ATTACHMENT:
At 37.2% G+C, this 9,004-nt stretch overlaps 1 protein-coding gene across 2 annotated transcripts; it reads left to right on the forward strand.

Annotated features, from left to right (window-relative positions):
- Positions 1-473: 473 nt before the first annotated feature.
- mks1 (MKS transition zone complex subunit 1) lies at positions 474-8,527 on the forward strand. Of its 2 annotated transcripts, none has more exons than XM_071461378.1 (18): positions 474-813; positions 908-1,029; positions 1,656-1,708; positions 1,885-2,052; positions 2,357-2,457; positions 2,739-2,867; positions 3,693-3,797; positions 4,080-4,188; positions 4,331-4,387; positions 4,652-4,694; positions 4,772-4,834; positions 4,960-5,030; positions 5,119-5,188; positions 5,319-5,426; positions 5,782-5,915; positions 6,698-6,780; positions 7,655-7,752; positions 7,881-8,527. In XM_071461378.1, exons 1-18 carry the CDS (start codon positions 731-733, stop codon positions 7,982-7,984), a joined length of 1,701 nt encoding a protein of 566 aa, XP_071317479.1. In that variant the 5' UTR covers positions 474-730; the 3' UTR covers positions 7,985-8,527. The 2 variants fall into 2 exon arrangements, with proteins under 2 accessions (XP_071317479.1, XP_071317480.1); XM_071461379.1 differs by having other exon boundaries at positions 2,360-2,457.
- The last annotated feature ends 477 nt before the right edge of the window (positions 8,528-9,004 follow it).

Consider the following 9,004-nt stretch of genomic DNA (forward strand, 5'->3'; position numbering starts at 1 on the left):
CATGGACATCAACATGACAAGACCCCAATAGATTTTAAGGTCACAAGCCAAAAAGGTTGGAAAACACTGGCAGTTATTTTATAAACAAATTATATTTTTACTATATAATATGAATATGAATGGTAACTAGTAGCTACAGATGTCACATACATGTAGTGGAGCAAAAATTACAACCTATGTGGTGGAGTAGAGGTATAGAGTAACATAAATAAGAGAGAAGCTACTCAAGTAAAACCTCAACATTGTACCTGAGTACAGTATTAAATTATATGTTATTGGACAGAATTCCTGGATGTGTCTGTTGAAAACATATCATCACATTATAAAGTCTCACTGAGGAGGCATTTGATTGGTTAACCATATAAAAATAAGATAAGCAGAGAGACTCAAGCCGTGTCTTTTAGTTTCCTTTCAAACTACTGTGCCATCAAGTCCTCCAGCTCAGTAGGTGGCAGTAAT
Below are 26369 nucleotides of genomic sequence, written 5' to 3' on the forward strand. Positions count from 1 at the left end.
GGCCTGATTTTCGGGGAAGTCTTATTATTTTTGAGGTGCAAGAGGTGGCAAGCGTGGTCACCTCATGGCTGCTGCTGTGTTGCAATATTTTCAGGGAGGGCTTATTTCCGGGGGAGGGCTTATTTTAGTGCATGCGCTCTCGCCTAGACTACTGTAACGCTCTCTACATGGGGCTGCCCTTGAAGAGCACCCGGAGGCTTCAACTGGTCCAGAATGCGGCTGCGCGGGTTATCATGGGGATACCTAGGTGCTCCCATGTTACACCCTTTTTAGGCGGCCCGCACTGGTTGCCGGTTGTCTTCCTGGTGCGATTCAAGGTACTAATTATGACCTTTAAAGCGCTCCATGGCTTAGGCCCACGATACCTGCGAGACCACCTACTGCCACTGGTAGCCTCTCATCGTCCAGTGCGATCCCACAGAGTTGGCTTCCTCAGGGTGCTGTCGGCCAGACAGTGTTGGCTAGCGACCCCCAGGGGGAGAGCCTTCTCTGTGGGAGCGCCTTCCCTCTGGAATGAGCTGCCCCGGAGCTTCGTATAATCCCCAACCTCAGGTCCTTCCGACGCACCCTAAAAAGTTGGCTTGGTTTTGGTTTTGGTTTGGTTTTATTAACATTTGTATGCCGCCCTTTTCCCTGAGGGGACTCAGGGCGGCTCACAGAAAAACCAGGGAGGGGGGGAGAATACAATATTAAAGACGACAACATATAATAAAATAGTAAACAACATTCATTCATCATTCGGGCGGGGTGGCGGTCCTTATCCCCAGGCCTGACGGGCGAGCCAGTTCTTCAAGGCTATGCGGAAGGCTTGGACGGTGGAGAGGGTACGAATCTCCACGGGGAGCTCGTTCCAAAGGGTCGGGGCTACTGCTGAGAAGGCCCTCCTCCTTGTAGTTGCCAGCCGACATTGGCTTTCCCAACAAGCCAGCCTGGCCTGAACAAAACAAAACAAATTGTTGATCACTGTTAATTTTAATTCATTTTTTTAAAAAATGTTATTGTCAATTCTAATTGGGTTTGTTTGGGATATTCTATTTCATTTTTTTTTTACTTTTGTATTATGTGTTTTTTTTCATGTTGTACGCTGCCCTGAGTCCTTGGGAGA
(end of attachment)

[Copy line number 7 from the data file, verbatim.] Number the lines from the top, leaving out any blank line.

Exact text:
CATGGACATCAACATGACAAGACCCCAATAGATTTTAAGGTCACAAGCCAAAAAGGTTGGAAAACACTGGCAGTTATTTTATAAACAAATTATATTTTTACTATATAATATGAATATGAATGGTAACTAGTAGCTACAGATGTCACATACATGTAGTGGAGCAAAAATTACAACCTATGTGGTGGAGTAGAGGTATAGAGTAACATAAATAAGAGAGAAGCTACTCAAGTAAAACCTCAACATTGTACCTGAGTACAGTATTAAATTATATGTTATTGGACAGAATTCCTGGATGTGTCTGTTGAAAACATATCATCACATTATAAAGTCTCACTGAGGAGGCATTTGATTGGTTAACCATATAAAAATAAGATAAGCAGAGAGACTCAAGCCGTGTCTTTTAGTTTCCTTTCAAACTACTGTGCCATCAAGTCCTCCAGCTCAGTAGGTGGCAGTAAT